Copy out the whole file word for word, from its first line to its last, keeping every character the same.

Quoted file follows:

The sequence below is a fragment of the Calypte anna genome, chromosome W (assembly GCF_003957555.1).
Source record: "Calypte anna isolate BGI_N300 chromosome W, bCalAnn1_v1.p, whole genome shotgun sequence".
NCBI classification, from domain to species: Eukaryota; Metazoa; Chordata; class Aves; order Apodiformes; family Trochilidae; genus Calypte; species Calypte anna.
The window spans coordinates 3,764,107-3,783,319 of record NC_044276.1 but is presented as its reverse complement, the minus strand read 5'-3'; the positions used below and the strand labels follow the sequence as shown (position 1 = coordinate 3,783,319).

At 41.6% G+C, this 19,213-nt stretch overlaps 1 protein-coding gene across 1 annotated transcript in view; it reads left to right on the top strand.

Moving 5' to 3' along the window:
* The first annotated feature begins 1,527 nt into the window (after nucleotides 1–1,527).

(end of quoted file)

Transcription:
The sequence below is a fragment of the Calypte anna genome, chromosome W (assembly GCF_003957555.1).
Source record: "Calypte anna isolate BGI_N300 chromosome W, bCalAnn1_v1.p, whole genome shotgun sequence".
NCBI classification, from domain to species: Eukaryota; Metazoa; Chordata; class Aves; order Apodiformes; family Trochilidae; genus Calypte; species Calypte anna.
The window spans coordinates 3,764,107-3,783,319 of record NC_044276.1 but is presented as its reverse complement, the minus strand read 5'-3'; the positions used below and the strand labels follow the sequence as shown (position 1 = coordinate 3,783,319).

At 41.6% G+C, this 19,213-nt stretch overlaps 1 protein-coding gene across 1 annotated transcript in view; it reads left to right on the top strand.

Moving 5' to 3' along the window:
* The first annotated feature begins 1,527 nt into the window (after nucleotides 1–1,527).